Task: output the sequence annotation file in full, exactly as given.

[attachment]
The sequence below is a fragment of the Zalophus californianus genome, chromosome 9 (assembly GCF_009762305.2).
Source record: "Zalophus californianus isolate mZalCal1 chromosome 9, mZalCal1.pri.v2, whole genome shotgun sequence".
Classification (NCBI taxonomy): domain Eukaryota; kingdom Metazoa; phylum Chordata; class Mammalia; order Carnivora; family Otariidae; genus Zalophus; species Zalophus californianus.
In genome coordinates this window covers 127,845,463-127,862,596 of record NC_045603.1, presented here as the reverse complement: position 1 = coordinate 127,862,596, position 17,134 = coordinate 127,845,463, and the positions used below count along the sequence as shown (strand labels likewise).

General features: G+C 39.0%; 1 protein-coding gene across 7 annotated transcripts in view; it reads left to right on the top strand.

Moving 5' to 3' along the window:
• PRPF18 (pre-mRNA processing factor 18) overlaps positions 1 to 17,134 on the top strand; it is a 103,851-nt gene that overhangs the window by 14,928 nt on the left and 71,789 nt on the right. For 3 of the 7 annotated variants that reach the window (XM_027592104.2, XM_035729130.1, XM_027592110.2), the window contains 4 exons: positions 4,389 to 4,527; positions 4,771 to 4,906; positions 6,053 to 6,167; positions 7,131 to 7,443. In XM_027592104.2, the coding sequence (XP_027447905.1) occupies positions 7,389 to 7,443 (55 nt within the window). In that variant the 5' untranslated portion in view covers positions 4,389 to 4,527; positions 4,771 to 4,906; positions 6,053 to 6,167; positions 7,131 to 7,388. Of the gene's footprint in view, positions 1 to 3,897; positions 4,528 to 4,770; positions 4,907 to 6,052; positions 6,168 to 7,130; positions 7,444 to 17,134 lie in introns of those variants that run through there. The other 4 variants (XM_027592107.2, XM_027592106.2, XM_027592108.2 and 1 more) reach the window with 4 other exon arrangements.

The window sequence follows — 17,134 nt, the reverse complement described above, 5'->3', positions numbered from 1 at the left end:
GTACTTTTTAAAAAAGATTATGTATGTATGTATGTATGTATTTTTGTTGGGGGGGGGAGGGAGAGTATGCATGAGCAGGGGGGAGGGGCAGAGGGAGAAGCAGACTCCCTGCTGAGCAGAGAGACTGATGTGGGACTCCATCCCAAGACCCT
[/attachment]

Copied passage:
The sequence below is a fragment of the Zalophus californianus genome, chromosome 9 (assembly GCF_009762305.2).
Source record: "Zalophus californianus isolate mZalCal1 chromosome 9, mZalCal1.pri.v2, whole genome shotgun sequence".
Classification (NCBI taxonomy): domain Eukaryota; kingdom Metazoa; phylum Chordata; class Mammalia; order Carnivora; family Otariidae; genus Zalophus; species Zalophus californianus.
In genome coordinates this window covers 127,845,463-127,862,596 of record NC_045603.1, presented here as the reverse complement: position 1 = coordinate 127,862,596, position 17,134 = coordinate 127,845,463, and the positions used below count along the sequence as shown (strand labels likewise).

General features: G+C 39.0%; 1 protein-coding gene across 7 annotated transcripts in view; it reads left to right on the top strand.

Moving 5' to 3' along the window:
• PRPF18 (pre-mRNA processing factor 18) overlaps positions 1 to 17,134 on the top strand; it is a 103,851-nt gene that overhangs the window by 14,928 nt on the left and 71,789 nt on the right. For 3 of the 7 annotated variants that reach the window (XM_027592104.2, XM_035729130.1, XM_027592110.2), the window contains 4 exons: positions 4,389 to 4,527; positions 4,771 to 4,906; positions 6,053 to 6,167; positions 7,131 to 7,443. In XM_027592104.2, the coding sequence (XP_027447905.1) occupies positions 7,389 to 7,443 (55 nt within the window). In that variant the 5' untranslated portion in view covers positions 4,389 to 4,527; positions 4,771 to 4,906; positions 6,053 to 6,167; positions 7,131 to 7,388. Of the gene's footprint in view, positions 1 to 3,897; positions 4,528 to 4,770; positions 4,907 to 6,052; positions 6,168 to 7,130; positions 7,444 to 17,134 lie in introns of those variants that run through there. The other 4 variants (XM_027592107.2, XM_027592106.2, XM_027592108.2 and 1 more) reach the window with 4 other exon arrangements.

The window sequence follows — 17,134 nt, the reverse complement described above, 5'->3', positions numbered from 1 at the left end:
GTACTTTTTAAAAAAGATTATGTATGTATGTATGTATGTATTTTTGTTGGGGGGGGGAGGGAGAGTATGCATGAGCAGGGGGGAGGGGCAGAGGGAGAAGCAGACTCCCTGCTGAGCAGAGAGACTGATGTGGGACTCCATCCCAAGACCCT